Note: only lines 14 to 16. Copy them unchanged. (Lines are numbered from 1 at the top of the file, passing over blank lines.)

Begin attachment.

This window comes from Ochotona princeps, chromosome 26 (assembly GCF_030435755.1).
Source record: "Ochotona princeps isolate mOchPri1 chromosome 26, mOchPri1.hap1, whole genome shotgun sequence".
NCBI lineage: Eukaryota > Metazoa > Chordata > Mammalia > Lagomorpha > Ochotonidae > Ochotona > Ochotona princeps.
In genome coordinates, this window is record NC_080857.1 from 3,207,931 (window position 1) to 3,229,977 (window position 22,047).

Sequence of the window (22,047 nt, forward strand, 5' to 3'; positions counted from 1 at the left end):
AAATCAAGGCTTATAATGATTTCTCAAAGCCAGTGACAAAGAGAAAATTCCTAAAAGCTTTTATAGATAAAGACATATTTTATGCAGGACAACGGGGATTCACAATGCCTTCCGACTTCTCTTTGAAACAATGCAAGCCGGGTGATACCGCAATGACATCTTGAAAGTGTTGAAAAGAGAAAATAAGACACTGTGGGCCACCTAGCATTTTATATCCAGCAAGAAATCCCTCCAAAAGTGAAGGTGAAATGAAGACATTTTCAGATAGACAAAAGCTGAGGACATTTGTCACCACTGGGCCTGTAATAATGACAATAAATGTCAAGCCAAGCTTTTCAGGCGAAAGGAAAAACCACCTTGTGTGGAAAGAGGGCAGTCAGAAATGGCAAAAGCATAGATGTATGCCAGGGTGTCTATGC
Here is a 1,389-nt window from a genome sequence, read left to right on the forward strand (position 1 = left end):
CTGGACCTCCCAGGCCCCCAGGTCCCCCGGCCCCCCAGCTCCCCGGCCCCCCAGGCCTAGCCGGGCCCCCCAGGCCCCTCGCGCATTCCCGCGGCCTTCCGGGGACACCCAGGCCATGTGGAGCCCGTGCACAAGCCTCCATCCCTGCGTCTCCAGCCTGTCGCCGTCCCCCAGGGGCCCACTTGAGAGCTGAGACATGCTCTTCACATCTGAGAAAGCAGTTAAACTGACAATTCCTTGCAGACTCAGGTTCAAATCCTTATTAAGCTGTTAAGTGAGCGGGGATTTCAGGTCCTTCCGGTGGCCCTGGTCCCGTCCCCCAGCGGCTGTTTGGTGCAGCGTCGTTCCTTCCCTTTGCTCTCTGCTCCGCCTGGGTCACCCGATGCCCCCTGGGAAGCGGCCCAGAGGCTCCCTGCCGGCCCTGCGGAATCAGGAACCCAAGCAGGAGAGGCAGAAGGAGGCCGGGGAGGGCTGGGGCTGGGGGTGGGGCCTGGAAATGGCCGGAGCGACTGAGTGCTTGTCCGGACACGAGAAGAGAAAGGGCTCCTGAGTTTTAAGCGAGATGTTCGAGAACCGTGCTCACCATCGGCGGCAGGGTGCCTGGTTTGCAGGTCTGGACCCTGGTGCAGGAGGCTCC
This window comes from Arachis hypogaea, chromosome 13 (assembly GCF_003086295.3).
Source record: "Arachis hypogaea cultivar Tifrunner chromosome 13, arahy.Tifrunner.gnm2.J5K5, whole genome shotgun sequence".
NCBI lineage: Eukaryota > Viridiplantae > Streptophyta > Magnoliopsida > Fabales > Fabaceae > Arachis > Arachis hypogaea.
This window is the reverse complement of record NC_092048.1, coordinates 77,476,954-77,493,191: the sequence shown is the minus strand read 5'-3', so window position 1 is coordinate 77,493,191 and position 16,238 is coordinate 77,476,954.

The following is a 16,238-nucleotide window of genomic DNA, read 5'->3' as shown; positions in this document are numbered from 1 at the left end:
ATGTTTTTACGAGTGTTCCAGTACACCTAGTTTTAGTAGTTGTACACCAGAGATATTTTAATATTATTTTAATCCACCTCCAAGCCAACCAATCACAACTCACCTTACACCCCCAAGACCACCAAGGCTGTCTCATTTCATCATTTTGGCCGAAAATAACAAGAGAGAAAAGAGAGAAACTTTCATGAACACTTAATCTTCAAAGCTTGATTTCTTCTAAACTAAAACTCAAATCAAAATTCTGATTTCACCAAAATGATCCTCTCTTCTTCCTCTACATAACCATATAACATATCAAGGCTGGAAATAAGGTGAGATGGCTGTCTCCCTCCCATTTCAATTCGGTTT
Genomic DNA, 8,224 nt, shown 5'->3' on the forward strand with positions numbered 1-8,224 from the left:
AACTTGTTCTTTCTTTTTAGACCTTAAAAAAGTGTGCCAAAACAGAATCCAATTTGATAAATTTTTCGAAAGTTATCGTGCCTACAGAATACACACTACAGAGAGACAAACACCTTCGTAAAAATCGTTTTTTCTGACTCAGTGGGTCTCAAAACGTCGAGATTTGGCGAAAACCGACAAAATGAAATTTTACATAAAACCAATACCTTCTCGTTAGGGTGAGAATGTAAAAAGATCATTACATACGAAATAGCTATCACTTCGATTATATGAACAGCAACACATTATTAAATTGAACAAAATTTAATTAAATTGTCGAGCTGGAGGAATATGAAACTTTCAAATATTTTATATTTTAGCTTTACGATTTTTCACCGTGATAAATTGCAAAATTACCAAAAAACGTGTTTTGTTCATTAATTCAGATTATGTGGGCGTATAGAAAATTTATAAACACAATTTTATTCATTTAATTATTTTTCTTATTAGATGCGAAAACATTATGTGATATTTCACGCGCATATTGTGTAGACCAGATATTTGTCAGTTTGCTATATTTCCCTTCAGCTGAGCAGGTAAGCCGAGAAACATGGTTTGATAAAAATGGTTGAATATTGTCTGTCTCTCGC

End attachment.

ATGTTTTTACGAGTGTTCCAGTACACCTAGTTTTAGTAGTTGTACACCAGAGATATTTTAATATTATTTTAATCCACCTCCAAGCCAACCAATCACAACTCACCTTACACCCCCAAGACCACCAAGGCTGTCTCATTTCATCATTTTGGCCGAAAATAACAAGAGAGAAAAGAGAGAAACTTTCATGAACACTTAATCTTCAAAGCTTGATTTCTTCTAAACTAAAACTCAAATCAAAATTCTGATTTCACCAAAATGATCCTCTCTTCTTCCTCTACATAACCATATAACATATCAAGGCTGGAAATAAGGTGAGATGGCTGTCTCCCTCCCATTTCAATTCGGTTT
Genomic DNA, 8,224 nt, shown 5'->3' on the forward strand with positions numbered 1-8,224 from the left:
AACTTGTTCTTTCTTTTTAGACCTTAAAAAAGTGTGCCAAAACAGAATCCAATTTGATAAATTTTTCGAAAGTTATCGTGCCTACAGAATACACACTACAGAGAGACAAACACCTTCGTAAAAATCGTTTTTTCTGACTCAGTGGGTCTCAAAACGTCGAGATTTGGCGAAAACCGACAAAATGAAATTTTACATAAAACCAATACCTTCTCGTTAGGGTGAGAATGTAAAAAGATCATTACATACGAAATAGCTATCACTTCGATTATATGAACAGCAACACATTATTAAATTGAACAAAATTTAATTAAATTGTCGAGCTGGAGGAATATGAAACTTTCAAATATTTTATATTTTAGCTTTACGATTTTTCACCGTGATAAATTGCAAAATTACCAAAAAACGTGTTTTGTTCATTAATTCAGATTATGTGGGCGTATAGAAAATTTATAAACACAATTTTATTCATTTAATTATTTTTCTTATTAGATGCGAAAACATTATGTGATATTTCACGCGCATATTGTGTAGACCAGATATTTGTCAGTTTGCTATATTTCCCTTCAGCTGAGCAGGTAAGCCGAGAAACATGGTTTGATAAAAATGGTTGAATATTGTCTGTCTCTCGC